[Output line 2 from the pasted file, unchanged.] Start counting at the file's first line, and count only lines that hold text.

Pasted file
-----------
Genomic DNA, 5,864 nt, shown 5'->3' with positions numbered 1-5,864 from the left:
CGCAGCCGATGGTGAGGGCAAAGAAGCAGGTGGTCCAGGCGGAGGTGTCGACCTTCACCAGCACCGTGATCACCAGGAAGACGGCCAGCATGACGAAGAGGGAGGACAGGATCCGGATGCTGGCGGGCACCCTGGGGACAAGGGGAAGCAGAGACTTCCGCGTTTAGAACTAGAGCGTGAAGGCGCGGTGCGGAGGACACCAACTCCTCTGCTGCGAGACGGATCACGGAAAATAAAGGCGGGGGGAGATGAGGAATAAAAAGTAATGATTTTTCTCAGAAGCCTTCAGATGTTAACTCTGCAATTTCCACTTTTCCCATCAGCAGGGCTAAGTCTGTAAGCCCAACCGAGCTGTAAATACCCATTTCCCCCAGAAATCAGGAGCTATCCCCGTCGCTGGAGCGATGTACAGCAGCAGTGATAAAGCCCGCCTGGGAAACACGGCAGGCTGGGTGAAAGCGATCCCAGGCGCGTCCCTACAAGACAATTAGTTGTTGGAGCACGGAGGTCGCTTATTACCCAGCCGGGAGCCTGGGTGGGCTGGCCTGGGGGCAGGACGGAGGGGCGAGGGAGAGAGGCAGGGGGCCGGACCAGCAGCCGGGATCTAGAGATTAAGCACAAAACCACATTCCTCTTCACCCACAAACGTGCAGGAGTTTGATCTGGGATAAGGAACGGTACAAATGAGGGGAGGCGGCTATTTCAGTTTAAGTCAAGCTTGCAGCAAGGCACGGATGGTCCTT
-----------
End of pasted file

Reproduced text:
CGCAGCCGATGGTGAGGGCAAAGAAGCAGGTGGTCCAGGCGGAGGTGTCGACCTTCACCAGCACCGTGATCACCAGGAAGACGGCCAGCATGACGAAGAGGGAGGACAGGATCCGGATGCTGGCGGGCACCCTGGGGACAAGGGGAAGCAGAGACTTCCGCGTTTAGAACTAGAGCGTGAAGGCGCGGTGCGGAGGACACCAACTCCTCTGCTGCGAGACGGATCACGGAAAATAAAGGCGGGGGGAGATGAGGAATAAAAAGTAATGATTTTTCTCAGAAGCCTTCAGATGTTAACTCTGCAATTTCCACTTTTCCCATCAGCAGGGCTAAGTCTGTAAGCCCAACCGAGCTGTAAATACCCATTTCCCCCAGAAATCAGGAGCTATCCCCGTCGCTGGAGCGATGTACAGCAGCAGTGATAAAGCCCGCCTGGGAAACACGGCAGGCTGGGTGAAAGCGATCCCAGGCGCGTCCCTACAAGACAATTAGTTGTTGGAGCACGGAGGTCGCTTATTACCCAGCCGGGAGCCTGGGTGGGCTGGCCTGGGGGCAGGACGGAGGGGCGAGGGAGAGAGGCAGGGGGCCGGACCAGCAGCCGGGATCTAGAGATTAAGCACAAAACCACATTCCTCTTCACCCACAAACGTGCAGGAGTTTGATCTGGGATAAGGAACGGTACAAATGAGGGGAGGCGGCTATTTCAGTTTAAGTCAAGCTTGCAGCAAGGCACGGATGGTCCTT